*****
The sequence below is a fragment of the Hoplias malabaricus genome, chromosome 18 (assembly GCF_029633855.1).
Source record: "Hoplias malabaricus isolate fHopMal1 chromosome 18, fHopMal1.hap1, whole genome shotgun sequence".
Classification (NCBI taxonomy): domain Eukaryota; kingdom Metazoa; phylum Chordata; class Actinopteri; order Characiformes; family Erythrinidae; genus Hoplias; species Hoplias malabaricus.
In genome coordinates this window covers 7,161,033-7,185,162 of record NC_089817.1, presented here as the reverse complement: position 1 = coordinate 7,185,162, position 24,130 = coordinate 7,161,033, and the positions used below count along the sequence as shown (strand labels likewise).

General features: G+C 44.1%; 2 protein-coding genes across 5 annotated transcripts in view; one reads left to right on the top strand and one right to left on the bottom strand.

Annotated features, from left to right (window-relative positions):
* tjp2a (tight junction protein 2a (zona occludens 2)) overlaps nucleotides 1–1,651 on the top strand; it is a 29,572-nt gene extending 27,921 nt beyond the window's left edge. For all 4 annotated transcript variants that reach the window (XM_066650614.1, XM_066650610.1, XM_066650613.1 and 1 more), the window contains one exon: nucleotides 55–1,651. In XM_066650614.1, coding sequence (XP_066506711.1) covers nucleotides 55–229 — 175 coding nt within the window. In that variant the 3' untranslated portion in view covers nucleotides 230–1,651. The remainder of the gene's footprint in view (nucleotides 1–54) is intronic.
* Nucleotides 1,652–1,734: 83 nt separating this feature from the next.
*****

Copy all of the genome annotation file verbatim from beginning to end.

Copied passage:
The sequence below is a fragment of the Hoplias malabaricus genome, chromosome 18 (assembly GCF_029633855.1).
Source record: "Hoplias malabaricus isolate fHopMal1 chromosome 18, fHopMal1.hap1, whole genome shotgun sequence".
Classification (NCBI taxonomy): domain Eukaryota; kingdom Metazoa; phylum Chordata; class Actinopteri; order Characiformes; family Erythrinidae; genus Hoplias; species Hoplias malabaricus.
In genome coordinates this window covers 7,161,033-7,185,162 of record NC_089817.1, presented here as the reverse complement: position 1 = coordinate 7,185,162, position 24,130 = coordinate 7,161,033, and the positions used below count along the sequence as shown (strand labels likewise).

General features: G+C 44.1%; 2 protein-coding genes across 5 annotated transcripts in view; one reads left to right on the top strand and one right to left on the bottom strand.

Annotated features, from left to right (window-relative positions):
* tjp2a (tight junction protein 2a (zona occludens 2)) overlaps nucleotides 1–1,651 on the top strand; it is a 29,572-nt gene extending 27,921 nt beyond the window's left edge. For all 4 annotated transcript variants that reach the window (XM_066650614.1, XM_066650610.1, XM_066650613.1 and 1 more), the window contains one exon: nucleotides 55–1,651. In XM_066650614.1, coding sequence (XP_066506711.1) covers nucleotides 55–229 — 175 coding nt within the window. In that variant the 3' untranslated portion in view covers nucleotides 230–1,651. The remainder of the gene's footprint in view (nucleotides 1–54) is intronic.
* Nucleotides 1,652–1,734: 83 nt separating this feature from the next.